• Review new equipment and procedures for recognized safety, health, and environmental hazards and take appropriate precautions before they are used or implemented.
  • Investigate all incidents resulting in injury or property damage and report them to their department administrator and Environmental Health and Safety (see section 5.7). Close calls must also be investigated and reported if they are found to have had the potential for personal injury or property damage. All employee fatalities must be reported immediately to Environmental Health and Safety regardless of cause.
  • Enforce safety rules and review work areas daily.
  • Maintain a written record of the content of each training session and the identification of the trainer and all attendees.

1.6 Department Safety Liaison

The safety liaison performs duties related to department safety, health, and environmental protection under the direction of the department chair/director/manager and acts as an intermediary with Environmental Health and Safety. All academic departments shall have a department safety liaison unless exempted by Environmental Health and Safety.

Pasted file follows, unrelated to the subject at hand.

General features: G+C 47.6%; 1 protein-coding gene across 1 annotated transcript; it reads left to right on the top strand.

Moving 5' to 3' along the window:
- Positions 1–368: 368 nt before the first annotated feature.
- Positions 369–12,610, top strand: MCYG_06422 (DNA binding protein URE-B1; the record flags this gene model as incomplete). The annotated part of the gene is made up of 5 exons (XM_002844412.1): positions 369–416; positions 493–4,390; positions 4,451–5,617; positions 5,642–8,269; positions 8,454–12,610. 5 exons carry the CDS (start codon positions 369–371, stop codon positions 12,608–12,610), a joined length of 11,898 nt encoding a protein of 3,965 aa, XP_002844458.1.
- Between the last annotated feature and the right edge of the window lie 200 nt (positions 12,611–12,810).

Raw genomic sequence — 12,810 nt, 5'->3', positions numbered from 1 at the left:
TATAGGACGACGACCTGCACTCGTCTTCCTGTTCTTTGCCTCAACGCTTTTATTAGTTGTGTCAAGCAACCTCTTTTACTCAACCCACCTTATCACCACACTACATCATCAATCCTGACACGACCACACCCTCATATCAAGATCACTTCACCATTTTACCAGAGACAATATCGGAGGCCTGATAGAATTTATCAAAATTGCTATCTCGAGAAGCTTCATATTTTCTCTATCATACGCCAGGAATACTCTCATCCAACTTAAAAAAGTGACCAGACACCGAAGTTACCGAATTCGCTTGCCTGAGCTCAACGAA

1.7 All Students and Employees

Each student and every employee is responsible for the safety of their own actions, both for themselves and for their coworkers. They are also responsible for attending all training and informational meetings as requested, following proper work procedures, wearing assigned or required personnel protective equipment, and reporting all hazardous conditions and incidents to their supervisor, instructor, or other applicable person. Employees are also expected to participate in the development of safe work procedures and methods of protecting the environment through their involvement with safety committees or other means of providing feedback to the University.

1.8 Environmental Health and Safety

Environmental Health and Safety provides technical support to assist the University administration in developing and implementing a safety, health, and environmental program and evaluating its effectiveness. Environmental Health and Safety responsibilities include:

  • Acting as a University liaison with local, state, and federal regulatory agencies.
  • Keeping those responsible for compliance informed of changes in safety, health, and environmental regulations.